Gatwick and NATS announce the first London Airspace Consultation

London Gatwick Airport and NATS, a UK-based provider of air traffic services, have launched a joint consultation on proposed airspace changes over southern England.

The London Airspace Consultation (LAC) will be in effect from October 15, 2013 to January 21, 2014 and available online at, for stakeholders and the public to view and leave feedback.

The consultation is part of wider programme of proposed changes to deliver the UK’s Future Airspace Strategy (FAS), developed by the Civil Aviation Authority (CAA). It is expected to deliver significant benefits, including fuel savings for airlines, which means fewer CO2 emissions, and less noise overall for people living in the airport’s proximity.

At present the proposed changes focus on the airspace supporting London Gatwick Airport from ground level up, and also the airspace supporting London City Airport above 4,000ft. Later stages will address proposals for airspace supporting other parts of the London airports network, to be complete by 2020.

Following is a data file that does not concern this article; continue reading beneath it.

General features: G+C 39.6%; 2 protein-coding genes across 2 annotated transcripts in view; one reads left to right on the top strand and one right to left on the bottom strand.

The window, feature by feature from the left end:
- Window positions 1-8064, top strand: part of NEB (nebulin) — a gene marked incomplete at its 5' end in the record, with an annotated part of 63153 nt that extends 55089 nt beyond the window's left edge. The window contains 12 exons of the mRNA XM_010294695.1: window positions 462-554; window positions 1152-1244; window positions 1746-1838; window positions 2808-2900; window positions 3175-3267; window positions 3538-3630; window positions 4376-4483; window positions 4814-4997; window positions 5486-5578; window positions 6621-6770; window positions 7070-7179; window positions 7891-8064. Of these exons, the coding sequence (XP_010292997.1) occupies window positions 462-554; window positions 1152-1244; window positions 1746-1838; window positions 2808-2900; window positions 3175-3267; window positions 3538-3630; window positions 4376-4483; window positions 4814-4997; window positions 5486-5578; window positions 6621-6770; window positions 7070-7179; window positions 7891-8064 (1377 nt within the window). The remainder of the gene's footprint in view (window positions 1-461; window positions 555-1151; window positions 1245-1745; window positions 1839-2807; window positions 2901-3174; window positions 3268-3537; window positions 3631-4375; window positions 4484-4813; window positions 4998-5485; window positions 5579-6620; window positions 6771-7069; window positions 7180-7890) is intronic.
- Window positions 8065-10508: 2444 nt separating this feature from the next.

Juliet Kennedy, NATS’ operations director, Swanwick, said: ‘The airspace change programme is essential if we are to contribute to and ensure the success of the UK’s Future Airspace Strategy (FAS). The airspace above London is the most complex in the world, and as traffic levels increase change is necessary to ensure safety and service levels.’

Tom Denton, head of corporate responsibility at London Gatwick, said: ‘Gatwick is committed to leading the way in terms of airspace innovation and operation, which is why we were so keen to be the first major UK airport to work with NATS to fully review and consult on our airspace.

‘This project gives us an opportunity to further reduce the number of people affected by noise, as well as focus on further reducing Co2 emissions and air quality impacts. Therefore this is an important time for local people and those who live within our flight paths, who now have a once in a lifetime opportunity to give their feedback and influence the future of our airspace.’